The Jacksonville Jaguars are entering the 2021 offseason with as many question marks on the roster as available dollar bills in the team's cap space. Well, maybe not quite, but close enough.
The Jaguars have already undergone a lot of change this offseason, hiring a new head coach in Urban Meyer and a new general manager in Trent Baalke. Now the Jaguars will have to undergo even more change by overhauling the roster. The first step of that will come in March during free agency.
Jacksonville leads the NFL in available cap space, so it can be reasonably assumed they will be big spenders on March 17 and beyond.
With this in mind, we are going to look at some of the top free agents over the next month and determine if they fit the Jaguars moving forward.
We first covered impending free agent interior defensive lineman Leonard Williams and Denver safety Justin Simmons. Now we move to the offensive side of the ball and look at the top player at a position the Jaguars are currently having the ask questions about: left tackle Trent Williams.
After spending one year with the San Francisco 49ers, it appears Williams is set to test the open market and potentially field the most lucrative market for a left tackle in NFL free agency history.
Williams is clearly a fit for the Jaguars, but are the Jaguars a fit for Williams? We examine below.
Williams will be entering his 12th NFL season and will be 33-years-old when he suits up in Week 1, but the eight-time Pro Bowler hasn't shown any signs of slowing down. Williams sat out the 2019 season for the Washington Football Team, partially a result of dissatisfaction from Williams with how the Washington medical staff handled a cancerous growth found on his head that was eventually surgically removed.
Williams was eventually traded to the San Francisco 49ers for a fifth-round pick in the 2020 NFL Draft and a third-round pick in the 2021 NFL Draft. There was a detail in Williams' re-worked contract with the 49ers that he wouldn't be franchise tagged in 2021, so it is either return to San Francisco on a long-term deal or hit the open market for the first time.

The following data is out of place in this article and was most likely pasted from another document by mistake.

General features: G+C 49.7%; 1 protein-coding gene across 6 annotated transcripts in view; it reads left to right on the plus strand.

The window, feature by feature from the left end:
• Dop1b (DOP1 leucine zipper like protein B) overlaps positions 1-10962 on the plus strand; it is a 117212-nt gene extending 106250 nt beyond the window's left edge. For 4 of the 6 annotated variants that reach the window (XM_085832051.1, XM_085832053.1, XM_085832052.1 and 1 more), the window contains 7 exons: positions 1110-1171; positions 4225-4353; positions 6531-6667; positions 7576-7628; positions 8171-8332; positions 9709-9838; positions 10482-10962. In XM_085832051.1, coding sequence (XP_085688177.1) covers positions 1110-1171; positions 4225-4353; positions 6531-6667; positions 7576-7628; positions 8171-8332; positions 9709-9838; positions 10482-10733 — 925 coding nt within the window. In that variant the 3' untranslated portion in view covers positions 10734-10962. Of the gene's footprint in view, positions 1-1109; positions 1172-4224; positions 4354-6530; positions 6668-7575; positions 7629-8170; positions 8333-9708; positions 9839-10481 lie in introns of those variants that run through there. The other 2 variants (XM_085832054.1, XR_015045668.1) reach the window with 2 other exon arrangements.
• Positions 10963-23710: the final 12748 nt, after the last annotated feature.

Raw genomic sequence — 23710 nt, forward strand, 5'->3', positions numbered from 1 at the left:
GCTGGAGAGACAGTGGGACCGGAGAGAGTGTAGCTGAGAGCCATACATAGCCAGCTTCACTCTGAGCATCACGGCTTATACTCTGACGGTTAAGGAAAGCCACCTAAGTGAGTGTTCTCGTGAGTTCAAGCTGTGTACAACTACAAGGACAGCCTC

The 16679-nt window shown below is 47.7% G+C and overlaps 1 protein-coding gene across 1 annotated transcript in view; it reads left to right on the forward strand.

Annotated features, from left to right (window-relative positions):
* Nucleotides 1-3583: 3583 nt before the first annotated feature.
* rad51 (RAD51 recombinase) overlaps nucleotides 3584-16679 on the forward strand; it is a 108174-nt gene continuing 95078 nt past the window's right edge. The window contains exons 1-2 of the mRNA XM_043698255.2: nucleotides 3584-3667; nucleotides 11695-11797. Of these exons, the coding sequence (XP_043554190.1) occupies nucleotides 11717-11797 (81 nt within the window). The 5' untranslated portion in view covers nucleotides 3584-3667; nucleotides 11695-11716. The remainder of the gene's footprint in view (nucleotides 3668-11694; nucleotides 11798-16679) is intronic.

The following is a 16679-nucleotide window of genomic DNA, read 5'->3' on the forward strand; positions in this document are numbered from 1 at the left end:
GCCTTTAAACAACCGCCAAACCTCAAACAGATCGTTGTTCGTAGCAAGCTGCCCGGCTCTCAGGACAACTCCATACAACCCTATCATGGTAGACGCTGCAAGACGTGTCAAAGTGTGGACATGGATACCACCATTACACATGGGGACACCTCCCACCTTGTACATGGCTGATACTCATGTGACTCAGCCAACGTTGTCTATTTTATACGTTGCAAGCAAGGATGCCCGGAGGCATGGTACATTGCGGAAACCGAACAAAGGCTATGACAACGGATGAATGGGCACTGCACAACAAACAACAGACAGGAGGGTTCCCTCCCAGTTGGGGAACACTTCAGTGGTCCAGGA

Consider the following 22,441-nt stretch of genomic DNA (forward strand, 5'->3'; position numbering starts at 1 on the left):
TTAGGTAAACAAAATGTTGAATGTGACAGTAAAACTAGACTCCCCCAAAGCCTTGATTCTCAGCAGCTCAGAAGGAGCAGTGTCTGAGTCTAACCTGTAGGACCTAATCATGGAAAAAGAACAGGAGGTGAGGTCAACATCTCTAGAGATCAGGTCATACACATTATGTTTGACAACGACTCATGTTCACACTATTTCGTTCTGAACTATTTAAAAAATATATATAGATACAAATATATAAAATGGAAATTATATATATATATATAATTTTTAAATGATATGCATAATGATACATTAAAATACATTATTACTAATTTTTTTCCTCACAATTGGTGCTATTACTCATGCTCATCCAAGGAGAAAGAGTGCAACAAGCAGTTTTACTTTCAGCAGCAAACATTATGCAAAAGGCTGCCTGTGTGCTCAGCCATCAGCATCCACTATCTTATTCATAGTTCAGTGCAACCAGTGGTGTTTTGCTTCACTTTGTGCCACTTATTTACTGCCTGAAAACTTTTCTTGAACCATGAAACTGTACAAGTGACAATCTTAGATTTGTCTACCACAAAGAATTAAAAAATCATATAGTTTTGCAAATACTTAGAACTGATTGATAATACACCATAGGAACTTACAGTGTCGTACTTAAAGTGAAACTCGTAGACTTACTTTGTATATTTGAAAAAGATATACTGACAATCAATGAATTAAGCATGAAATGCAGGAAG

With the 49ers currently having roughly $13 million in available cap space per Over The Cap, it remains a possibility Williams walks and plays for a new team after just one year for the 49ers, a year in which he was named to a Pro Bowl.
What Does Trent Williams Do Well?
There has been a recent trend of left tackles being able to play well into their 30s in the NFL. Williams appears to be the latest example of that pattern, and perhaps its greatest highlight. After not playing a game in 2019, Williams stepped into the void the 49ers had at left tackle and filled it with his traditional excellency.
Still an elite athlete, Williams is the definition of a textbook left tackle. He is capable of doing everything one could ask out of a blind side protector, whether as a pass blocker or in the running game. Williams has gargantuan size and length and used it to his advantage in pass protection. Defenders can rarely go through him, and it takes quite a while to physically get around him.
As a run blocker, Williams shows the ability to erase linebackers at the second level as well. He has the power to move defensive ends and tackles out of gaps as well, and there are no limits when it comes to him operating in space to lay a block. He generates consistent movement as a run blocker and is often setting the tone for the offense in terms of physicality.